• COVID-19 Hygiene tips: the laundry (5)

    In this series of blogs I am providing practical tips on how to follow Government advice and reduce risks.

    To protect ourselves, we need to keep remembering about the routes of transmission – either direct transmission from droplets or via hand contact sites to our eyes, nose and mouth.

    If there are others in the house who are ill, then keeping protected is very hard, but we can still try.

    Q. What about laundry?

    Contaminated laundry could be a risk to others in the household.

    • Even if no-one has symptoms yet, it pays to carry out the simplest action to keep safe – put a full laundry basket into quarantine for 72 hours (don’t add to it whilst it is in quarantine).
    • Don’t shake clothes or linen prior to putting in the washing machine. If there are any viruses in the laundry it could make them airborne.
    • Alternatively if you want your washing in a hurry, then wash at 60 degrees minimum if your clothes will stand it (otherwise I suggest you wait).
    • For white bedlinen and towels, I put them on a 90 degree wash anyway
    • Wash your hands after putting washing in the machine.
    • Disinfect the machine door handle after putting the washing in.
    • Use a separate basket for dirty and for clean linen.
    • Always wash your hands after handling dirty laundry and before handling clean items.

    If someone has symptoms, but is not too ill:

    • Ask them to put their bed linen and towels into a bag and leave their fresh bed linen outside their room for them to collect and put on the bed.
    • Take the bag and put it somewhere safe for 72 hours, then deal with it normally.
    • Wash your hands after handling anything that has come from the sick room, and disinfect any surfaces that have been touched along the way.
    • For more details about laundry and scientific reviews, go to IFH

    More tips to follow.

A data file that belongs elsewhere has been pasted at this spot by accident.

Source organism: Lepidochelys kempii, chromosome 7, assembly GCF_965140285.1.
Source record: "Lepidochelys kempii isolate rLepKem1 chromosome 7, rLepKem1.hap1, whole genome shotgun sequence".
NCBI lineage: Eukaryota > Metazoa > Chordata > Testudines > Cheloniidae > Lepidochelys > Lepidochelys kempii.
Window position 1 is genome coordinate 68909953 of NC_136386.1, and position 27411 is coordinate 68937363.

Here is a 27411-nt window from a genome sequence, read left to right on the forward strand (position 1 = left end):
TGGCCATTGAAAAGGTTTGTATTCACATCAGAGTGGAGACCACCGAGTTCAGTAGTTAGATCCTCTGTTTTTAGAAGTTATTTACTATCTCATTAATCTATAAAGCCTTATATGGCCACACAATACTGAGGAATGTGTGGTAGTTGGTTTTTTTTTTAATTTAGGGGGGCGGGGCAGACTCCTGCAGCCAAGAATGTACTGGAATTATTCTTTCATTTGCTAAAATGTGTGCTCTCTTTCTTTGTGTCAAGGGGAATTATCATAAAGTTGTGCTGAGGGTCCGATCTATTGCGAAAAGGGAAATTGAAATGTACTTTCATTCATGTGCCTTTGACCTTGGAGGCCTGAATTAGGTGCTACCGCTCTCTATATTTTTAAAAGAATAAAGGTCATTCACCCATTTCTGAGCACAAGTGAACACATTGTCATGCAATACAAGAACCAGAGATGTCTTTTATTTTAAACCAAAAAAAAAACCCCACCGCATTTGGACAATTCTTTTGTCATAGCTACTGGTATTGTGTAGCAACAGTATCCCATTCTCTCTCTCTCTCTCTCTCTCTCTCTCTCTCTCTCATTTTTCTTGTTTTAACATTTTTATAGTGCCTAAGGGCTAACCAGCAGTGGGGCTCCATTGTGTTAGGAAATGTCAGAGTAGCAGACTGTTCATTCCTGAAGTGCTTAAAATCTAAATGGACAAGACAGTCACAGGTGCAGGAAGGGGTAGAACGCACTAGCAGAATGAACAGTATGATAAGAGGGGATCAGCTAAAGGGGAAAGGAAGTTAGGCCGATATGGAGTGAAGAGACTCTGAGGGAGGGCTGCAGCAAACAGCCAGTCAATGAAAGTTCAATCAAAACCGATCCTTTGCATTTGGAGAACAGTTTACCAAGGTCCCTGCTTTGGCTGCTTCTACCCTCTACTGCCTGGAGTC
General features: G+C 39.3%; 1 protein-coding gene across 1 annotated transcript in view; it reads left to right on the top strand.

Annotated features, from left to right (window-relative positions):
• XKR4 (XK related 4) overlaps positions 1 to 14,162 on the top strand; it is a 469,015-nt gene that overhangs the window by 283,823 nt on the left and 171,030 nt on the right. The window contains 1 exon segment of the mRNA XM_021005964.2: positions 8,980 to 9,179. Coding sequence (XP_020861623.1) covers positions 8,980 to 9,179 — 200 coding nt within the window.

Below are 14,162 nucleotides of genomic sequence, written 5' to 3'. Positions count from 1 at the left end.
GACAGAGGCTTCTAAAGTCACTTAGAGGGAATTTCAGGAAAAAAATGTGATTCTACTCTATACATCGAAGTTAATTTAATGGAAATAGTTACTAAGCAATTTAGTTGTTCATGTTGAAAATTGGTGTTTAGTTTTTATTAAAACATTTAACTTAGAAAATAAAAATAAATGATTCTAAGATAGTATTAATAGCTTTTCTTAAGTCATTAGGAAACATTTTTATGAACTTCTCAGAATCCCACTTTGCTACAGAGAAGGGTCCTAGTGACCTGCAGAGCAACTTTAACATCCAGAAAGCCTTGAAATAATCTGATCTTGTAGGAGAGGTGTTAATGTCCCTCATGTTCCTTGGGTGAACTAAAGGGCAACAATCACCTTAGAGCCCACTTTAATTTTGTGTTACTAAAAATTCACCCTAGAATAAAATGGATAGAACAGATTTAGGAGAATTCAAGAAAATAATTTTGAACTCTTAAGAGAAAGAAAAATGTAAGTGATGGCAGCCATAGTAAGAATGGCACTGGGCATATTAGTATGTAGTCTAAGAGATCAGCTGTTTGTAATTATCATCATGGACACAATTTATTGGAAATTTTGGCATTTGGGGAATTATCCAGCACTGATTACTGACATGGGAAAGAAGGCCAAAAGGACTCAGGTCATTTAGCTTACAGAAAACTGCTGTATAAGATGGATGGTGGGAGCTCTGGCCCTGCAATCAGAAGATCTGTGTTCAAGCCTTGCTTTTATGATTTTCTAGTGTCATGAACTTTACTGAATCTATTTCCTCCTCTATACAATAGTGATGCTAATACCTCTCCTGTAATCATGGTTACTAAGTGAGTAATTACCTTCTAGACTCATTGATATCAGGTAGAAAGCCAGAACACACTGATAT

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  • Colin says:Reply
    29th March 2020 at 9:43 am

    Very useful but PLEASE change the colour of your text, it is almost impossible to read.
    I could not see that I had to enter my email address !!!!!!

    • Dr Lisa Ackerley says:Reply
      29th March 2020 at 12:22 pm

      Hi I agree it is not ideal – I am working on it but all IT people are so busy! I am just trying to spend my time getting the messages out and can’t find time to change the set up of the web site and daren’t break it!! Keep safe, and sorry about the text again

  • Marion Dawes says:Reply
    29th March 2020 at 10:54 am

    All the family clothes can only be washed in low temperatures. I usually use Dettol laundry cleanser or Zoflora in the wash,p; sometimes with a little white vinegar in the final rinse.

    Due to sensitive skin, I do not use a bleach based washing machine detergents,

    I have used this approach fir three plus years.

    Both products Advertise they kill 99.9% bacteria and virus. where possible the washing dried on an outside line. Is this sufficient? What more can I do?

    • Dr Lisa Ackerley says:Reply
      29th March 2020 at 12:21 pm

      Hi in the current situation, if you leave the laundry for 72 hours if you suspect some of it may be contaminated with coronavirus, then you can wash as normal. Otherwise you are doing fine! keep safe, Lisa

  • Rosanne Wiatrolik says:Reply
    29th March 2020 at 8:03 pm

    They suggest deep cleaning the environment of the home but don’t say with what and how to do this with the shortage of products available in the next part of the question?

    • Dr Lisa Ackerley says:Reply
      29th March 2020 at 9:33 pm

      Hello, have a look at my second blog in the series https://thehygienedoctor.co.uk/2020/03/21/covid-19-coronavirus-hygiene-tips-2/ which explains how to clean when you can’t get your normal anti microbial sanitisers. You really need to focus mainly on the hand touch points rather than go into a deep cleaning frenzy. Think about things such as the door knobs, remote control, kettle handle for example. To reduce risks, make sure everyone washes their hands when they get in, and disinfect anything that may have been touched on the way to the basin. This reduces contamination in the home. Also disinfect anything coming in with the occupants and make sure bags, rucksacks etc are not put on surfaces, but are kept on the floor. The handles may need disinfecting too. All the best, Lisa

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